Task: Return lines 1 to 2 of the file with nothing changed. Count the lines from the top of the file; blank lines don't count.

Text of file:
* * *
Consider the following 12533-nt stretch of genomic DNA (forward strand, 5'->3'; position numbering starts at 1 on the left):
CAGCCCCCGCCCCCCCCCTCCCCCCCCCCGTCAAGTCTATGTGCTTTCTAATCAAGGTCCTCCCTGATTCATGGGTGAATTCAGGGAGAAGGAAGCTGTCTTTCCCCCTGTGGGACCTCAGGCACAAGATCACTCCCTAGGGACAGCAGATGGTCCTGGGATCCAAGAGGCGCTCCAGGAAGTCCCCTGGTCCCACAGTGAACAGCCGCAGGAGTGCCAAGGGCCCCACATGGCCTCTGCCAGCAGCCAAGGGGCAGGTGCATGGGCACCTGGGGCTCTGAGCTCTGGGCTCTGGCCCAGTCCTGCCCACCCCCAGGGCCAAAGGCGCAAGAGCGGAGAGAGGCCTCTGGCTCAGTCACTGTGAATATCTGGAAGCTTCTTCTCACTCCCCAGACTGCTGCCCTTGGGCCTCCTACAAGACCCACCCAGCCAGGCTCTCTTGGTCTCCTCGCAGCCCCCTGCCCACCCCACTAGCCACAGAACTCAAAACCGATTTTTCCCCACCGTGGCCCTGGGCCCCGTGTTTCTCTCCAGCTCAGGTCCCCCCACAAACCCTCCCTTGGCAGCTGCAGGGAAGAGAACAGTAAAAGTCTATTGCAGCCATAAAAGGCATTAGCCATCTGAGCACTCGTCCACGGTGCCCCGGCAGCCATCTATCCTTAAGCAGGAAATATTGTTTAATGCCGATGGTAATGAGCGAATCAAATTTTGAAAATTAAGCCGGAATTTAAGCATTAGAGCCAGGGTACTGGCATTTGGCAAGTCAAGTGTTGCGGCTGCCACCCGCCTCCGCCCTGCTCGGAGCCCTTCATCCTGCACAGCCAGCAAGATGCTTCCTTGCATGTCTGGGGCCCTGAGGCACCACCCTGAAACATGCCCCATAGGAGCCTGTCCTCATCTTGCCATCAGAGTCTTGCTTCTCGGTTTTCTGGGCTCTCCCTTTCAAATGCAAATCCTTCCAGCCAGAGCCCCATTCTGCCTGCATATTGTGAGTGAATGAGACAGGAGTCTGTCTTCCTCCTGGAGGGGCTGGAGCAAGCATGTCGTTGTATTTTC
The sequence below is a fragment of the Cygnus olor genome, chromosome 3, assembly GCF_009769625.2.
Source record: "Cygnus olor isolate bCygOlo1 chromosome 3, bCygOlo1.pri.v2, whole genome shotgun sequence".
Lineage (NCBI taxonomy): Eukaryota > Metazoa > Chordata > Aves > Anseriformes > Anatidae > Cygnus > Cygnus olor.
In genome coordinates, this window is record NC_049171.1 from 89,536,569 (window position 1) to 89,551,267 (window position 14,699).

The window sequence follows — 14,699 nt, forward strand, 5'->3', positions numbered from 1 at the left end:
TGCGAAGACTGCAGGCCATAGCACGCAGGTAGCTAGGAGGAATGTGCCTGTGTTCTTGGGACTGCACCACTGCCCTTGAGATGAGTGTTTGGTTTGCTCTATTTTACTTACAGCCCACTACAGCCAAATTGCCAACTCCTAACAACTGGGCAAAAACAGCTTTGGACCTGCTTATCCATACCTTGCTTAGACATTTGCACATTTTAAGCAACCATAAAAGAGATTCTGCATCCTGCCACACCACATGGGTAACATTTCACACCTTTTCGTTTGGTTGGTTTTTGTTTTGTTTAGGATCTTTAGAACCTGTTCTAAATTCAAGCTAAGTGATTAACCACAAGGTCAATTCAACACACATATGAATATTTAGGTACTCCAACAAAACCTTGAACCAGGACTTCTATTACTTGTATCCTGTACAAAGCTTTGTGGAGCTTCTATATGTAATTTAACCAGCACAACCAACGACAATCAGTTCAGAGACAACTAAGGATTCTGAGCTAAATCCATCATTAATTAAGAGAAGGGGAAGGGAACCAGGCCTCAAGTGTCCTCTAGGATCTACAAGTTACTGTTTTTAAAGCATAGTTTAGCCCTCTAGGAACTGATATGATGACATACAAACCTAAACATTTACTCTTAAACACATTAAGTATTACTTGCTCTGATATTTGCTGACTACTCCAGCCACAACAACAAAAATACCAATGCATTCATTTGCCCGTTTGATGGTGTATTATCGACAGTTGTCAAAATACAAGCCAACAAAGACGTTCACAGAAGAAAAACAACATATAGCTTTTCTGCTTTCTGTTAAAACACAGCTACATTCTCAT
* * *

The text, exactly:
Consider the following 12533-nt stretch of genomic DNA (forward strand, 5'->3'; position numbering starts at 1 on the left):
CAGCCCCCGCCCCCCCCCTCCCCCCCCCCGTCAAGTCTATGTGCTTTCTAATCAAGGTCCTCCCTGATTCATGGGTGAATTCAGGGAGAAGGAAGCTGTCTTTCCCCCTGTGGGACCTCAGGCACAAGATCACTCCCTAGGGACAGCAGATGGTCCTGGGATCCAAGAGGCGCTCCAGGAAGTCCCCTGGTCCCACAGTGAACAGCCGCAGGAGTGCCAAGGGCCCCACATGGCCTCTGCCAGCAGCCAAGGGGCAGGTGCATGGGCACCTGGGGCTCTGAGCTCTGGGCTCTGGCCCAGTCCTGCCCACCCCCAGGGCCAAAGGCGCAAGAGCGGAGAGAGGCCTCTGGCTCAGTCACTGTGAATATCTGGAAGCTTCTTCTCACTCCCCAGACTGCTGCCCTTGGGCCTCCTACAAGACCCACCCAGCCAGGCTCTCTTGGTCTCCTCGCAGCCCCCTGCCCACCCCACTAGCCACAGAACTCAAAACCGATTTTTCCCCACCGTGGCCCTGGGCCCCGTGTTTCTCTCCAGCTCAGGTCCCCCCACAAACCCTCCCTTGGCAGCTGCAGGGAAGAGAACAGTAAAAGTCTATTGCAGCCATAAAAGGCATTAGCCATCTGAGCACTCGTCCACGGTGCCCCGGCAGCCATCTATCCTTAAGCAGGAAATATTGTTTAATGCCGATGGTAATGAGCGAATCAAATTTTGAAAATTAAGCCGGAATTTAAGCATTAGAGCCAGGGTACTGGCATTTGGCAAGTCAAGTGTTGCGGCTGCCACCCGCCTCCGCCCTGCTCGGAGCCCTTCATCCTGCACAGCCAGCAAGATGCTTCCTTGCATGTCTGGGGCCCTGAGGCACCACCCTGAAACATGCCCCATAGGAGCCTGTCCTCATCTTGCCATCAGAGTCTTGCTTCTCGGTTTTCTGGGCTCTCCCTTTCAAATGCAAATCCTTCCAGCCAGAGCCCCATTCTGCCTGCATATTGTGAGTGAATGAGACAGGAGTCTGTCTTCCTCCTGGAGGGGCTGGAGCAAGCATGTCGTTGTATTTTC